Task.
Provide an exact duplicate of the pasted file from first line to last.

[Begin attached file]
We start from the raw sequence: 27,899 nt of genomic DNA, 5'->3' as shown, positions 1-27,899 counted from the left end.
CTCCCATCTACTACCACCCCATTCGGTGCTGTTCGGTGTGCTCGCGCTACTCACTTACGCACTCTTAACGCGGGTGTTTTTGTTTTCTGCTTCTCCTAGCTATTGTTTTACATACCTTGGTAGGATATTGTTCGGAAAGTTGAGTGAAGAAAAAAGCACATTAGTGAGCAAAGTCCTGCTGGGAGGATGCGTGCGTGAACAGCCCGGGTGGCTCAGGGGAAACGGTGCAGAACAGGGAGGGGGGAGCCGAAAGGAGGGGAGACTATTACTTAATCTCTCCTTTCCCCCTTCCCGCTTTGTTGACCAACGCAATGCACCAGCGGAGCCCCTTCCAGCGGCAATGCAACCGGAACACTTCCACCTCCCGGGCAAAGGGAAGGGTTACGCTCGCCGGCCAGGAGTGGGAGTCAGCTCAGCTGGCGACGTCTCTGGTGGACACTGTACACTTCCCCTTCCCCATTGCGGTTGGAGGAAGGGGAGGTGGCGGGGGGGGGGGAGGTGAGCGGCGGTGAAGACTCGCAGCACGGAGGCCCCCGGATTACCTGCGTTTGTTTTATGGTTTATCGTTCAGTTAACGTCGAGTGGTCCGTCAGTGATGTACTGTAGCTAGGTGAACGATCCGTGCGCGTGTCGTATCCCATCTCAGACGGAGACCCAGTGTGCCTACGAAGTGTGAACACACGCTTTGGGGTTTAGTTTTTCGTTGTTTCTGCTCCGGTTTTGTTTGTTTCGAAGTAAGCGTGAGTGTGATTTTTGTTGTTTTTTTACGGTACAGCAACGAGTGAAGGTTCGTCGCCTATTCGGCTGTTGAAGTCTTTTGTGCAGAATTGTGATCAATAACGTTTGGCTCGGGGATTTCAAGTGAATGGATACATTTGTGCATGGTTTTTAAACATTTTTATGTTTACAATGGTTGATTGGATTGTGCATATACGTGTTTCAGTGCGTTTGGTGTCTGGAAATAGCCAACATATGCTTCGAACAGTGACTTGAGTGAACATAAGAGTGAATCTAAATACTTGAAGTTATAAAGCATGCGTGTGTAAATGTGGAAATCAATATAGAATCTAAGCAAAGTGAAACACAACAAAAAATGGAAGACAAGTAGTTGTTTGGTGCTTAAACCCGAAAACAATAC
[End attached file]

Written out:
We start from the raw sequence: 27,899 nt of genomic DNA, 5'->3' as shown, positions 1-27,899 counted from the left end.
CTCCCATCTACTACCACCCCATTCGGTGCTGTTCGGTGTGCTCGCGCTACTCACTTACGCACTCTTAACGCGGGTGTTTTTGTTTTCTGCTTCTCCTAGCTATTGTTTTACATACCTTGGTAGGATATTGTTCGGAAAGTTGAGTGAAGAAAAAAGCACATTAGTGAGCAAAGTCCTGCTGGGAGGATGCGTGCGTGAACAGCCCGGGTGGCTCAGGGGAAACGGTGCAGAACAGGGAGGGGGGAGCCGAAAGGAGGGGAGACTATTACTTAATCTCTCCTTTCCCCCTTCCCGCTTTGTTGACCAACGCAATGCACCAGCGGAGCCCCTTCCAGCGGCAATGCAACCGGAACACTTCCACCTCCCGGGCAAAGGGAAGGGTTACGCTCGCCGGCCAGGAGTGGGAGTCAGCTCAGCTGGCGACGTCTCTGGTGGACACTGTACACTTCCCCTTCCCCATTGCGGTTGGAGGAAGGGGAGGTGGCGGGGGGGGGGGAGGTGAGCGGCGGTGAAGACTCGCAGCACGGAGGCCCCCGGATTACCTGCGTTTGTTTTATGGTTTATCGTTCAGTTAACGTCGAGTGGTCCGTCAGTGATGTACTGTAGCTAGGTGAACGATCCGTGCGCGTGTCGTATCCCATCTCAGACGGAGACCCAGTGTGCCTACGAAGTGTGAACACACGCTTTGGGGTTTAGTTTTTCGTTGTTTCTGCTCCGGTTTTGTTTGTTTCGAAGTAAGCGTGAGTGTGATTTTTGTTGTTTTTTTACGGTACAGCAACGAGTGAAGGTTCGTCGCCTATTCGGCTGTTGAAGTCTTTTGTGCAGAATTGTGATCAATAACGTTTGGCTCGGGGATTTCAAGTGAATGGATACATTTGTGCATGGTTTTTAAACATTTTTATGTTTACAATGGTTGATTGGATTGTGCATATACGTGTTTCAGTGCGTTTGGTGTCTGGAAATAGCCAACATATGCTTCGAACAGTGACTTGAGTGAACATAAGAGTGAATCTAAATACTTGAAGTTATAAAGCATGCGTGTGTAAATGTGGAAATCAATATAGAATCTAAGCAAAGTGAAACACAACAAAAAATGGAAGACAAGTAGTTGTTTGGTGCTTAAACCCGAAAACAATAC